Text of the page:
Posts Tagged Bullinger

A Baptist Argument from History

     It has become the custom amongst modern Baptist apologists to argue from history in order to establish a Baptist apostolic succession of believers’ immersion from the earliest Christian times similar to that boasted of by the Landmarkers and now even the Southern Baptists. There is indeed sporadic evidence of such a succession but only within Baptist churches who have, mostly since the Reformation, covenanted to practice such a succession where it previously did not exist.      Many Baptists look to the Swiss Widertœuffer, or Täufer movement of the 16th century as historical examples of those who practised so-called believers’ baptism only, but here they err greatly. No less than twelve or so different Swiss Täufer… Full Article

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Henry Bullinger and the Covenant of Grace

Bullinger’s lasting contribution to the Reformation      Covenant Theology is widely accepted today as an essential ingredient of Reformed doctrine. The earliest, most developed, comprehensive and meticulously perfected exposition of this doctrine was presented to the public during the middle 1520s by Heinrich Bullinger (1504-1575) of Zürich. His exposition of the Covenant remains the classical and most widely accepted view of God’s Testament for His people. Indeed, this teaching is most likely the greatest and lasting contribution Bullinger ever made to the Reformed churches so that he can truly be called the Father of Reformed Covenant teaching. He above all our Reformers pointed out to an all-embracing degree how the same… Full Article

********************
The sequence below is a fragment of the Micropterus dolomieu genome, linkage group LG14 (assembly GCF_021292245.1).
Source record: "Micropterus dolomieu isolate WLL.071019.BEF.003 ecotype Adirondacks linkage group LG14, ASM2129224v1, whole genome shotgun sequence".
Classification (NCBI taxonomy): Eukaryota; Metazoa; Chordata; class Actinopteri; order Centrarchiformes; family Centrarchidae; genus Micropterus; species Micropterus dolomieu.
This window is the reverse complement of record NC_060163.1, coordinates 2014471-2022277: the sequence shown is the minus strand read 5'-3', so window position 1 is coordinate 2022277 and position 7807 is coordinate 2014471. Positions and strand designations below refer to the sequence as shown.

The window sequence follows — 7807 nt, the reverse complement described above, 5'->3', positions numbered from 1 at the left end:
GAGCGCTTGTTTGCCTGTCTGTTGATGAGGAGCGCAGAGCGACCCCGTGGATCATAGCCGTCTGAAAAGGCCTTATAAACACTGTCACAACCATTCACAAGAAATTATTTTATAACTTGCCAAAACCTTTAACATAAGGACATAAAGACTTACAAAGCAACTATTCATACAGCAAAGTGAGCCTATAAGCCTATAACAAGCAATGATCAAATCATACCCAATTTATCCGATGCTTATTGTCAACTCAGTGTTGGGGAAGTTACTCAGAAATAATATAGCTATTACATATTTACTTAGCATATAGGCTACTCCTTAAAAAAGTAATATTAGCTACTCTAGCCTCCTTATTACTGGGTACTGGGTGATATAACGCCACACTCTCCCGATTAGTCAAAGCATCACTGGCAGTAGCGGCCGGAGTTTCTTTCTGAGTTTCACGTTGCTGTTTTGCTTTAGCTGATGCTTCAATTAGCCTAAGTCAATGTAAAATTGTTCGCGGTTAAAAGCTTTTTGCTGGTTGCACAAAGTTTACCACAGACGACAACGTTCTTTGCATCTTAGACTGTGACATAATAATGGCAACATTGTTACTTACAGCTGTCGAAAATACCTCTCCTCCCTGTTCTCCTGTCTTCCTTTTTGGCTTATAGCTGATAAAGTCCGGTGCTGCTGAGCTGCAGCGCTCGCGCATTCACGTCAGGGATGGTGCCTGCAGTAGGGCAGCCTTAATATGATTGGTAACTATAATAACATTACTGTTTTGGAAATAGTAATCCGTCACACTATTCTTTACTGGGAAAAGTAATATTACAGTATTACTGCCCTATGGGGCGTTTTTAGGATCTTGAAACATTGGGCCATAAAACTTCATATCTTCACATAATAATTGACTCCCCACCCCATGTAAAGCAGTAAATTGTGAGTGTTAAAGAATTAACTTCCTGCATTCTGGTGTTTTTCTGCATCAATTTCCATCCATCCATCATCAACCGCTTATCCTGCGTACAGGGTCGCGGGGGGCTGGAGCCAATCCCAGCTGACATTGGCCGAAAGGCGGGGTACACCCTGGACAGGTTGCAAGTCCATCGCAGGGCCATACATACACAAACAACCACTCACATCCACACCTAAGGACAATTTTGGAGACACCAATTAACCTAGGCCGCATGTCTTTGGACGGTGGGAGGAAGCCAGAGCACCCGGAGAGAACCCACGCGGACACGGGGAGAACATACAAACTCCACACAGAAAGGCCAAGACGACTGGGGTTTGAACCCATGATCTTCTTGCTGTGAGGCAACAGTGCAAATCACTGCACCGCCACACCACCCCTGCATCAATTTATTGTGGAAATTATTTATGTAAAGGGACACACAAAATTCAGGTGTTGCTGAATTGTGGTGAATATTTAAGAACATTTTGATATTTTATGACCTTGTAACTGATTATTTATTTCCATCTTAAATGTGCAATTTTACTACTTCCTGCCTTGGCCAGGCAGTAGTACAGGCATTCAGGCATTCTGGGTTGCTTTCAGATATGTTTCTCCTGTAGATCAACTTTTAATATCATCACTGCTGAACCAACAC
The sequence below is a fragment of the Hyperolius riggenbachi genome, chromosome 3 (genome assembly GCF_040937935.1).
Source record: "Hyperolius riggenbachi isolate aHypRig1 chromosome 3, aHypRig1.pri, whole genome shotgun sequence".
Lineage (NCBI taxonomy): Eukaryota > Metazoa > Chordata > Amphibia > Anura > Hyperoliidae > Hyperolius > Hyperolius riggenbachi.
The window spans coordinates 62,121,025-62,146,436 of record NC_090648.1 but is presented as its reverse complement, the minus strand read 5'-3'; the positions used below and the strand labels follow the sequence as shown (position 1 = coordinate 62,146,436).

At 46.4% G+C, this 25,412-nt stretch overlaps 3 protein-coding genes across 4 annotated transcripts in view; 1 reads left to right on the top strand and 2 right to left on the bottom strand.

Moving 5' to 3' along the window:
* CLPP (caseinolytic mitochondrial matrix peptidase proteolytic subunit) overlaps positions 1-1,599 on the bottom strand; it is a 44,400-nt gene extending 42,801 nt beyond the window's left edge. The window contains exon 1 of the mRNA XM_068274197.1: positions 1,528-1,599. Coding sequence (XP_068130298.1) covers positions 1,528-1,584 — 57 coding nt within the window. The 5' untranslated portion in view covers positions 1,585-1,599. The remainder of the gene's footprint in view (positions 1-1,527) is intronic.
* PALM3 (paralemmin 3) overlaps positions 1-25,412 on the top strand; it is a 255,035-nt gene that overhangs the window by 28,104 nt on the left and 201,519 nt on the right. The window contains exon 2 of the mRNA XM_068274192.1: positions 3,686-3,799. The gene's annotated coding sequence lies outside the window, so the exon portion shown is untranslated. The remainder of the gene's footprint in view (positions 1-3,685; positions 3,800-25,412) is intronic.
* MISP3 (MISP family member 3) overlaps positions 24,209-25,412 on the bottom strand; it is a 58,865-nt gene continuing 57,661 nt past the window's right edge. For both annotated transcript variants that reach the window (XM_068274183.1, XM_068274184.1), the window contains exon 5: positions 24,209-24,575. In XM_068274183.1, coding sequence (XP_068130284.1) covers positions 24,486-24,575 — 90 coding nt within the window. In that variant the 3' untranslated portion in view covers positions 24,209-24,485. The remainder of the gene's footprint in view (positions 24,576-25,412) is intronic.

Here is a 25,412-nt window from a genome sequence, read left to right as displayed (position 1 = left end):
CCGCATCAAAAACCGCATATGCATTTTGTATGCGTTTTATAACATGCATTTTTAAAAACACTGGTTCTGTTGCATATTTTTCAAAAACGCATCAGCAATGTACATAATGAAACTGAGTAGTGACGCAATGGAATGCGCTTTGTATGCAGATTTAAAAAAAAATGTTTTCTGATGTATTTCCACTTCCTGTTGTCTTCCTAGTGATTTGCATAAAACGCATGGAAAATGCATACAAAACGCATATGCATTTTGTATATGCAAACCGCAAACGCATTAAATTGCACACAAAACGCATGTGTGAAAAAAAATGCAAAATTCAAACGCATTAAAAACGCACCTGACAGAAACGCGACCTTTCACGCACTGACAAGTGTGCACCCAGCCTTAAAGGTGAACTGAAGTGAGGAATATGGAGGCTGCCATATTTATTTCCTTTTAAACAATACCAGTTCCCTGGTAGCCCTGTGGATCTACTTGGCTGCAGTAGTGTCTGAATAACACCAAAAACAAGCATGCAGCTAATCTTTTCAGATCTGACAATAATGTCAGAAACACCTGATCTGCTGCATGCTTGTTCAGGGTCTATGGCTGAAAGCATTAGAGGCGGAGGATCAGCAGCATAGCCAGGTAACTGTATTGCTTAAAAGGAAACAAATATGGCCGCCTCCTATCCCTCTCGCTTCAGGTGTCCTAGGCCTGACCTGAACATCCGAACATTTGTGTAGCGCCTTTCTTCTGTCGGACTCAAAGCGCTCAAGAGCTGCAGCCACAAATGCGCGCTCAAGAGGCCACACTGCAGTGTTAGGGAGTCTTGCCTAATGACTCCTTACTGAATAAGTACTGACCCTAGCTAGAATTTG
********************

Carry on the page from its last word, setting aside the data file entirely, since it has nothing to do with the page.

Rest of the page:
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The Troubles at Frankfurt or John Knox versus the Rest

Knox and Lever invited to pastor the Frankfurt church      Acting under the words of our Lord concerning shaking off the dust and moving on where the gospel falls on barren ground, many English, Scottish and Irish Christians fled their countries when the tares of Mary’s bloody reign and French influence in Scotland choked true religion. Most of these exiles journeyed to Holland, Germany or Switzerland though others moved to far away Scandinavia, Austria and even Spain and Italy. Anywhere, it seemed, was safer than in Britain. The foreign churches which had been licensed by Edward also fled the country often to meet their English brethren again on the same church premises abroad. The main centres of these exiles on the Continent… Full Article

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The Development of Opposition to the Reformed Church of England

Part One: How things began   The gospel of transforming grace versus the gospel of unchanging law               There is much confusion concerning the alleged ‘puritanism’ of the 16th century non-Roman Catholic opposition to the Reformed Church of England and the Puritan Movement of the post-1640s and much has been written in recent years which has totally redefined, modified and radicalised what Puritanism is. Instead of describing those who campaigned for the Biblical doctrine of free grace, the term is now used of those who would curb true Puritanism and replace it by denominational legalism and external orders and disciplines set up as equally saving doctrines. Indeed, the term was widely used in the 17 century to… Full Article

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Man Relieved of Responsibility for His own Fall